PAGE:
A Long Prayer for New Zealand

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2016 FALL TRAVEL WRITING CONTEST FINALIST

Moriori, dysmenorrhoea, mindscreens, Te Anau, spelunking, missed turns, Doubtful Sound, glowworms, cannibalism, constellations, glacial wake, polytheism, the Remarkables & rascals in paradise.


Auckland, NZ (GMT+12, 18 February 2007)—Or is it…

Boston, USA (GMT-5, February 17, 2007)—Or is it…

Monday and summer? Winter and Sunday? A day vanishes and I materialize in tomorrow, where the sun floods Auckland Harbor in my body’s tonight.

Time twists, a Mobius trip.

I fly for a day to spend three weeks with my daughter and son-in-law, themselves on a six-month journey that originated in Brooklyn, now stuck in the past on the far side of the international dateline. Before children, before houses, before the planet is so paralyzed that obtaining a passport entails a security clearance, these young intrepids are wandering free.

Which “internations” sat at the table when the vote was taken to mark the longitude where each new day acquires its date? How did Greenwich, London, come to own Time Zero?

I agonize more about time as my sixtieth birthday approaches, 108 days, or 2,592 hours, from now. Every keystroke draws me closer, and now I have gone farther nearly than ever before, but truly, is New Zealand more removed from Boston than Kathmandu or Tokyo?

This journey begins with my calculating, distance from home, time to the future.

Compass Rose

Te Anau, South Island, NZ (22 February 2007)—Now I am as southerly as I’ve ever been, the 45th parallel. How many parallels are there, anyway? I know nothing: until this evening, I knew not of the moa, the two-story animal, or was it a bird, yes, a bird, according to the young woman engaging our time until our tour begins, extinct, of course, because of the Māori, the Polynesians who settled New Zealand at least a millennium ago. I have not been doing my homework, so I’m not certain how many centuries ago, but until this evening I thought the Māori were the first people here; I’d missed a whole other people, the Moriori, and possible feedstock for the Māori, who burned the bush to drive out the moa, then caught the Moriori and ate them too, says the storyteller with a condescending snarl that causes me to question her veracity. Later I discover the Moriori inhabit the remote Chatham islands, an archipelago east of New Zealand; the idea that they were the original, and exterminated, inhabitants of the mainland turns out to be a racist myth aimed at the Māori dreamed up by nineteenth-century ethnologists. (I also find that fourteen of every one hundred people here descend from these canoe voyagers; one-third of their children live in extreme poverty.)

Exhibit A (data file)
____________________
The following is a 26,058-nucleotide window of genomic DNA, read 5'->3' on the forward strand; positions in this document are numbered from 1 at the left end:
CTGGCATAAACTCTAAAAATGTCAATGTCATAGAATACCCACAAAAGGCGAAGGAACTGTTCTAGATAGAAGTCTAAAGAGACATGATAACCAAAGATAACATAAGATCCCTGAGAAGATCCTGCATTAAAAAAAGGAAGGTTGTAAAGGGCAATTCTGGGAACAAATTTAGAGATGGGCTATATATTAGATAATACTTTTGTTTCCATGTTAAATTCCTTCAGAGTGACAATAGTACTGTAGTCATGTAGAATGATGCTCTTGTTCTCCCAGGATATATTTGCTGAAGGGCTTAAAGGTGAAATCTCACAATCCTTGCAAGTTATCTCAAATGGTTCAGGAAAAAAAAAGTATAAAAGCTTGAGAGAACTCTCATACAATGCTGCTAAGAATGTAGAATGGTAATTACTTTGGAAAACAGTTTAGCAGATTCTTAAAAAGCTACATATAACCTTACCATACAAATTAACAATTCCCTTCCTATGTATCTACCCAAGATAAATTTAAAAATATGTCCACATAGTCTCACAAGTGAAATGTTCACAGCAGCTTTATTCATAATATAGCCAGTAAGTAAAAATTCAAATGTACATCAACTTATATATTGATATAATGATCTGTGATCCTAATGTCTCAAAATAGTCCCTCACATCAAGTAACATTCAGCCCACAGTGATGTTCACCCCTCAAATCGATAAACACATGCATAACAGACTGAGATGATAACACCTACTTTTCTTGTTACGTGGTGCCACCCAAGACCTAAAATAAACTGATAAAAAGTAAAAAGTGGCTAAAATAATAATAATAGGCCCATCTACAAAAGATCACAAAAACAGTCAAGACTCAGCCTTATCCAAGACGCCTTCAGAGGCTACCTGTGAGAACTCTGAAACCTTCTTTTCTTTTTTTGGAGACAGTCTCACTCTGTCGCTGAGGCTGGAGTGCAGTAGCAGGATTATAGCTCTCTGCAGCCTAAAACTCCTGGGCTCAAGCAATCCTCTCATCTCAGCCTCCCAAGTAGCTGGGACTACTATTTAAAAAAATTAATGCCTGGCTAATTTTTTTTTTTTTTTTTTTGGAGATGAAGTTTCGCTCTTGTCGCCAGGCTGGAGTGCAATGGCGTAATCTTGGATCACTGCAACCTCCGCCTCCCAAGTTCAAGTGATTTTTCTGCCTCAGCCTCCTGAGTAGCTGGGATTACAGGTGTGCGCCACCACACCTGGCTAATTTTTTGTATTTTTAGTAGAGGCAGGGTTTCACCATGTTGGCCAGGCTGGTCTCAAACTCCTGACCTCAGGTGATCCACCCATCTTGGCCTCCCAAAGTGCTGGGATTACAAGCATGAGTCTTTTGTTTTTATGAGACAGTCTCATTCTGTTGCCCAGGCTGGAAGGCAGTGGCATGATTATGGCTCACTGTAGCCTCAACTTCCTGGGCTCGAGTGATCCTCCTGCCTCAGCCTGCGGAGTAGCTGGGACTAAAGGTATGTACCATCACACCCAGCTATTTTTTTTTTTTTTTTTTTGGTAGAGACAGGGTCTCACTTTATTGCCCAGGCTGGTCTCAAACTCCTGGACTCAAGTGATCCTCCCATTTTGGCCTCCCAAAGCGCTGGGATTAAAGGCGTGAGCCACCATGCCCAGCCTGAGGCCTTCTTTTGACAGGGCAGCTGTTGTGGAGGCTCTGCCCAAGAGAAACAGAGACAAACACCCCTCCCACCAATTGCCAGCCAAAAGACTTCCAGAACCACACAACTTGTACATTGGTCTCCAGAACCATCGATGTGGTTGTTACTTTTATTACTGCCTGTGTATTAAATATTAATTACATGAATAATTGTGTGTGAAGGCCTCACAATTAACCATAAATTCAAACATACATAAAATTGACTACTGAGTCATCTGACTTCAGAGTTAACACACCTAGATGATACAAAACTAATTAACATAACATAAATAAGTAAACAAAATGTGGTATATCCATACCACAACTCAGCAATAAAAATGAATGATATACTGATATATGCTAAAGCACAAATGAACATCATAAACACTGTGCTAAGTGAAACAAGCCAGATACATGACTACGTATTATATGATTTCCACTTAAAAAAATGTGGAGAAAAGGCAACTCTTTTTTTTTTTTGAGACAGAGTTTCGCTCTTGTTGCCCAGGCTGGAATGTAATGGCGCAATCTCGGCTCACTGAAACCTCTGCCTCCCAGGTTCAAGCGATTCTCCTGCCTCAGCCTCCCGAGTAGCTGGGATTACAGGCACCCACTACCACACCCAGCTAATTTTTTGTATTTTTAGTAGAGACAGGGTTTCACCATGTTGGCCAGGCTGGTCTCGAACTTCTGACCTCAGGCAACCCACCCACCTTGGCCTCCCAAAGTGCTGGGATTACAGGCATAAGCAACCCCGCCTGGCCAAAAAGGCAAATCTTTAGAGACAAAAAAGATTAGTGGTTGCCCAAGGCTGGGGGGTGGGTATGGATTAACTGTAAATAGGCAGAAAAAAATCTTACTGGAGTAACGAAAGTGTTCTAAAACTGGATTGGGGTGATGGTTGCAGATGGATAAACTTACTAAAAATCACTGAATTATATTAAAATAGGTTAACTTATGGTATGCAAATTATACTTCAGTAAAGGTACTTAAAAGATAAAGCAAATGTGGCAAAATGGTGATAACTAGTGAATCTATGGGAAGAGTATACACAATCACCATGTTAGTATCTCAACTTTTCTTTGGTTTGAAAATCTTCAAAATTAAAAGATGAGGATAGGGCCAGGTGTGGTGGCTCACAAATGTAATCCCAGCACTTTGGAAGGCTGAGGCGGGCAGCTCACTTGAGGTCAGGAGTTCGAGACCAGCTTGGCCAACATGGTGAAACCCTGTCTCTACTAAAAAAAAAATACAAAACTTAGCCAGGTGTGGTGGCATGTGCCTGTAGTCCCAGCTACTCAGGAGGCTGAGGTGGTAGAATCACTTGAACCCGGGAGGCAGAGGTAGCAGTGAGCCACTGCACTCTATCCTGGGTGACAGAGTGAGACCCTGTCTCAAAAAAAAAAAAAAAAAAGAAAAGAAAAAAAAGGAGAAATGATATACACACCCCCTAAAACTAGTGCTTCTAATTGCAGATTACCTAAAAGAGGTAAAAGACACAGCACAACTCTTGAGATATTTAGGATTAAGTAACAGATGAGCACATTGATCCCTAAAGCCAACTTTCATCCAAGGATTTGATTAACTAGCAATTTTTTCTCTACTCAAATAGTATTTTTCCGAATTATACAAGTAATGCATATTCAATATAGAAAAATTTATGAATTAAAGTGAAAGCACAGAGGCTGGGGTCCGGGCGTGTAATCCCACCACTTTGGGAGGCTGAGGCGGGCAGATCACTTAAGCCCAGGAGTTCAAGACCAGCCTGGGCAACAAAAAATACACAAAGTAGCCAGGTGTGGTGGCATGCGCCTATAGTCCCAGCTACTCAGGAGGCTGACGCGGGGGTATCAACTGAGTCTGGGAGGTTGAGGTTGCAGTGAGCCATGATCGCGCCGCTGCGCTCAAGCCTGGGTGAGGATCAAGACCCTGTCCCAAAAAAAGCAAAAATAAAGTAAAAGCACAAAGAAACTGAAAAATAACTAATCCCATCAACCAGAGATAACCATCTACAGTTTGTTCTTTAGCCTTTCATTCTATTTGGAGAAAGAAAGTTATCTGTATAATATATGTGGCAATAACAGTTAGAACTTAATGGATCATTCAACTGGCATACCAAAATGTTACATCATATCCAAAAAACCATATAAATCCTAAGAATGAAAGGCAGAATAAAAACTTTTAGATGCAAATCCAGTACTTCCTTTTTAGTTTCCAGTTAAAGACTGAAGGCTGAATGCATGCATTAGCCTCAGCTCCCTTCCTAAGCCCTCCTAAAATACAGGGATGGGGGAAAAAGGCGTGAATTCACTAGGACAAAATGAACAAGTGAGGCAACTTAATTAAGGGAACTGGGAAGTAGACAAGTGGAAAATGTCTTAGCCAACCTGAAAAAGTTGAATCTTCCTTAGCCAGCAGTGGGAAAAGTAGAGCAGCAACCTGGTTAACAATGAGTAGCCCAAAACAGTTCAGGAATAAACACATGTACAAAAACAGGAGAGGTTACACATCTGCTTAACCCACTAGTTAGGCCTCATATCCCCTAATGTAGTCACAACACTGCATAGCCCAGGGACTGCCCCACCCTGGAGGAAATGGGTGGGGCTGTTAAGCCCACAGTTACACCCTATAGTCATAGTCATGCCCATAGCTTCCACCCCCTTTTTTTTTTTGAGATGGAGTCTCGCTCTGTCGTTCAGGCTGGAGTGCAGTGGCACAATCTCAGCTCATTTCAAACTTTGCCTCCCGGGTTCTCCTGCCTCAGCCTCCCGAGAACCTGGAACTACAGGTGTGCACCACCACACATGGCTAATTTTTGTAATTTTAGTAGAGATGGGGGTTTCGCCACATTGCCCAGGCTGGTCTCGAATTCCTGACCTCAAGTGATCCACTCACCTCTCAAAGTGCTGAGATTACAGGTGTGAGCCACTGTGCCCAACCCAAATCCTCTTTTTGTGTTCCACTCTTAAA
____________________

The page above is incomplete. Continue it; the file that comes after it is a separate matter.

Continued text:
The guide’s next fact, recited in every natural-history monologue and pamphlet and on each museum wall plaque, I believe: no mammals existed on these islands at all, not even mice or rats or the current scourge of this country, possums, until people arrived. Why precisely did they bring mammals? Unknown, at least to me.

Among the stats: With only four million inhabitants (but barely a thousand claiming Moriori descent, more fact-finding reveals), New Zealand entertains half that many tourists each year, we, three of them, snapping photos, touring caves and springing across suspension bridges.

And ten times as many sheep. Today we saw a muster, sheepdogs circling, shepherd holding the right boundary, and a fuzzy heap of white creeping up the mountain.

Here, on the South Island, steep ranges plunge into valleys sheltering azure lakes, boatless because there are so few people; the Remarkables, the only range in the world other than the Rockies that runs plumb north and south by the compass, whisper to thin clouds that stripe their peaks.


I’d missed a whole other people, the Moriori, pygmies, perhaps, and possible feedstock for the Māori, who burned the bush to drive out the moa, then caught the Moriori and ate them too, says the storyteller with a condescending snarl that causes me to question her veracity.


Today we tramp eleven miles along the Routeburn Track, so named for the river it follows, through brush and fern and moss and lichens, terrain where you’d expect to find hobbits, or could have not too long ago, for here the films were made. Peter, our unlikely guide with a notorious past (once bodyguard for Duran Duran, once speared with an eight-inch bread knife at a London club, once hitchhiker through India), stops us on a bouncing bridge and points to something I should recognize, if only I were a hobbitophile as was my hobbsband, who kept these books among his greatest treasures. “Isengard,” I believe Peter says. (The closest I have ever come to Hobbitiana was a lecture by Tolkien’s son at Oxford.)